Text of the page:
"I am an ancient hemlock; winds of many more than a hundred winters have whistled through my branches"
Sconondoa, an incredibly old and frail chief of the Oneidas, rose to speak at a treaty negotiation between the British and the Iroquois at Albany, N.Y. The date was July 17, 1752. No one knew how old he was but no white man present knew him except as an incredibly old man and even the fathers and grandfathers of the of the oldest white man present knew him as the old wizard of the Oneidas. His hair was the color of snow and hung nearly to his waist. His limbs were hardly bigger around at the ankles and wrists than broom- sticks. Yet amidst the maze of wrinkles that lined his face, his eyes shown with intelligent light and his voice carried to the ears of all who were present, though it was high pitched and frequently cracked with the strain of projection.
"My warriors, my children," he began, "none among all the Iroquois have lived as long as Sconondoa and only two or three have lived half as long. Yet surely among you there must be some who remember what we are and what we once had. Are there none here who remember that when the cry 'The Iroquois are coming!' was alone enough to make the hearts of the bravest warriors of other tribes stand still within their breasts? Are there none here who remember that though other tribes were round about, they were here only by our forebearance and there was none who could stand before us? Are there none who remember that from the blue sea to the east to the green sea to the south, from the land of always - winter in the north to the land of always summer to the west, they feared us and this land was all ours?"
"But then came the men in their boats from across the sea and they brought us gifts. They asked for friendship and a little land. We were foolish and gave it to them. Then they asked for more and more land. And when we would not give it or sell it they took it from us and we talked and talked. Always it was we who gave in and signed a new treaty and took gifts for what was taken, but the gifts were cheap and worthless and lasted but a day, while the land lasts forever."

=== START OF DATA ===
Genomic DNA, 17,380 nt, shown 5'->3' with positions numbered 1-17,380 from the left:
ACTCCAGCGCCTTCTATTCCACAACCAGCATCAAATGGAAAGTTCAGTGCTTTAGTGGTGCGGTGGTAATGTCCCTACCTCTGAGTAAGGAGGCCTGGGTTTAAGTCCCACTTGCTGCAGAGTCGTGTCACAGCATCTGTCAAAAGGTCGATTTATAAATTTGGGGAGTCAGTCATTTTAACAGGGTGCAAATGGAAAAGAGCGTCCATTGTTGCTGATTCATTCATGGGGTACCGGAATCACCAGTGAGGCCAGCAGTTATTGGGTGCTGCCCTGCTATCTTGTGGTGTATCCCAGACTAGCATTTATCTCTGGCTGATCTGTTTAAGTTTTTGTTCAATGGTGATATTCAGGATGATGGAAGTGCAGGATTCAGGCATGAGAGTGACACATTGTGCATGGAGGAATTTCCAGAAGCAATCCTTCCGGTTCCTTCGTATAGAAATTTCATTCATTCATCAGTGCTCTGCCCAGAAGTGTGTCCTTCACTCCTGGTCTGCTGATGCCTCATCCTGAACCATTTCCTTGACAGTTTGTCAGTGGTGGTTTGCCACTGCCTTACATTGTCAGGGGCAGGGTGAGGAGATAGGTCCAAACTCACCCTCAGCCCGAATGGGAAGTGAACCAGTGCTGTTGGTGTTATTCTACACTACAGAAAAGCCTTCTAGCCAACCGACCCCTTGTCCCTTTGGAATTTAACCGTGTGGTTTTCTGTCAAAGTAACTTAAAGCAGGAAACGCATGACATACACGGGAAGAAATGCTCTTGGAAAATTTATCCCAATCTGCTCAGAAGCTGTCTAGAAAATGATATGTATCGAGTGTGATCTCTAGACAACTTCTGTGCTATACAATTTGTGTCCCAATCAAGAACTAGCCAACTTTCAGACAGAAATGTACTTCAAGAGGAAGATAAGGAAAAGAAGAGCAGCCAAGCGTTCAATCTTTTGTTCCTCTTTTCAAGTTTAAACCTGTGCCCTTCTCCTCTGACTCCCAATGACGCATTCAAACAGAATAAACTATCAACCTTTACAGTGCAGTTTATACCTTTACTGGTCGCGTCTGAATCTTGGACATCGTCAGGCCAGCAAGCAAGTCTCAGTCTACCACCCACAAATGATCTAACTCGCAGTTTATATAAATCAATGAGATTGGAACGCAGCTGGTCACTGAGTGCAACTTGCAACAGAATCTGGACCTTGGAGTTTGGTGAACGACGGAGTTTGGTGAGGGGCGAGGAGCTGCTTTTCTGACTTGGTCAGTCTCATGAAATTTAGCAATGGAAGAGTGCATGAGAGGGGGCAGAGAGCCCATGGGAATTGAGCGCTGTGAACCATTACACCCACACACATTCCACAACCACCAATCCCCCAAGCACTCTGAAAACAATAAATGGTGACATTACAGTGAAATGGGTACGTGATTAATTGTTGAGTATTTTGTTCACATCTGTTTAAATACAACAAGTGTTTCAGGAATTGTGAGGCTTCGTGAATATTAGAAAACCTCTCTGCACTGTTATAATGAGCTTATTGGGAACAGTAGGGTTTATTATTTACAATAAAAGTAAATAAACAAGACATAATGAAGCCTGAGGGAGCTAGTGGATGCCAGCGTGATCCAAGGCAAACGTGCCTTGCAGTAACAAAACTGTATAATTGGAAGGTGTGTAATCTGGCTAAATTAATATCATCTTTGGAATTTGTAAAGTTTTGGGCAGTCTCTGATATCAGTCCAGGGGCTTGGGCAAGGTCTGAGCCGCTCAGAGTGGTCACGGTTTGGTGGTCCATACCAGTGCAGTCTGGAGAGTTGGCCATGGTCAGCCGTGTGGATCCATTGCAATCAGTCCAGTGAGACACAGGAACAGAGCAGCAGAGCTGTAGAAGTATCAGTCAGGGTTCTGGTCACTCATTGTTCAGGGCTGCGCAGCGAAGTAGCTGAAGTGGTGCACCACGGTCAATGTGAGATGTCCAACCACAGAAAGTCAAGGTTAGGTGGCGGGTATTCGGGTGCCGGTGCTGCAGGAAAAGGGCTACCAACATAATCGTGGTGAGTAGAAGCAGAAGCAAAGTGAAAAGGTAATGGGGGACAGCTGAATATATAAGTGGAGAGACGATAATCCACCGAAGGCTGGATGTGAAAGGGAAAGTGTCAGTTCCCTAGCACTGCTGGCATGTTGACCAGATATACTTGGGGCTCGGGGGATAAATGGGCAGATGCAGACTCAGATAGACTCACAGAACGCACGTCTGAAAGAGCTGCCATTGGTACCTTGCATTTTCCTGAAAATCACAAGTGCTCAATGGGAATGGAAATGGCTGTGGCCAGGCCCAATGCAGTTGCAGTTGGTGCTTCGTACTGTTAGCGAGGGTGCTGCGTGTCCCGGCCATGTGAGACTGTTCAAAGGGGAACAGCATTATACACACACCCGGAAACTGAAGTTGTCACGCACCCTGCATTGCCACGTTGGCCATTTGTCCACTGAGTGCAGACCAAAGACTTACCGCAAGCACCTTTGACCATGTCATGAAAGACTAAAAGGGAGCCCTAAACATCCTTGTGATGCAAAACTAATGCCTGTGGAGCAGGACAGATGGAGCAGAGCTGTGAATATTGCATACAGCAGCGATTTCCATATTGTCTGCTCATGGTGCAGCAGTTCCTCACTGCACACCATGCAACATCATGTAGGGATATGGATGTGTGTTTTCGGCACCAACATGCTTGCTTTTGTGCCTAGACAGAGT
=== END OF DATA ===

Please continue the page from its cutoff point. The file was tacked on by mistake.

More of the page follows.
"My warriors, my children, still they are nibbling at our land and now they do so under the pretense of protecting us from other white men who would take it. My children, raise up your heads! Open your eyes! Unstop your ears! Can you not see that it makes no difference whether those white men are of the French or the English? All of them threaten our very existance. All of them!"
"I am Onieda but more than that I am Iroquois!" He raised his hand to point a skeletal finger at a great old white pine tree towering over them. "The Iroquois are like this council tree. It was then full of life and vigor and beauty. It drew its beauty from the ground; it was not cramped and confined; it could draw its sap from all the land, for the Iroquois owned it all and had parted with none of it. the tree put forth more branches and green needles and sent out new roots. It became very strong and beautiful. Just as the tree grew, so did the Iroquois. The white man came. We gave him a portion of the land. A root of the tree withered, a branch died. Again and again another root withered, another branch fell. Now see our tree. Though beautiful, it has lost many branches and no longer sends forth new roots. It is cramped and has not the land to draw sap from which it had."
"We will be no more, and his fire will sweep away all trace of us. My village, my nation, my league will be broken like the ice of the river under the rains of spring."
"Long did the strong voice of Sconondoa cry: 'Children take care, be wise, be straight.' The words have not always been heard, but one last time he will say them again. He cries to your hearts to listen: Drink no more strong water; it makes you nice to the white men who are cats and they have made many a meal of you. Their mouth is a snare, their way like a fox. Their lips are sweet, but their hearts are wicked! Attach yourselves not to them, but stand alone against all white men. Become again a league of men who fear none but who are themselves feared by all!"
Again he stopped and now he seemed to shrink inward upon himself until the illusion was strong that he would simply shrivel away to a tragic nothingness. The wrinkled old face rose wet with tears until his eyes rested upon the top of the tree and a faint breeze came up and a whisper of sound drifted down from the top. Then Sconondoa spoke again in a whisper that might have almost been mistaken for the wind itself: "I am an ancient hemlock; winds of many more than a hundred winters have whistled through my branches; I am dead at the top and the generation to which I belong has run away and left me. Why I alone live only, the great good spirit knows."
Bronze edition: 20 Height: 30"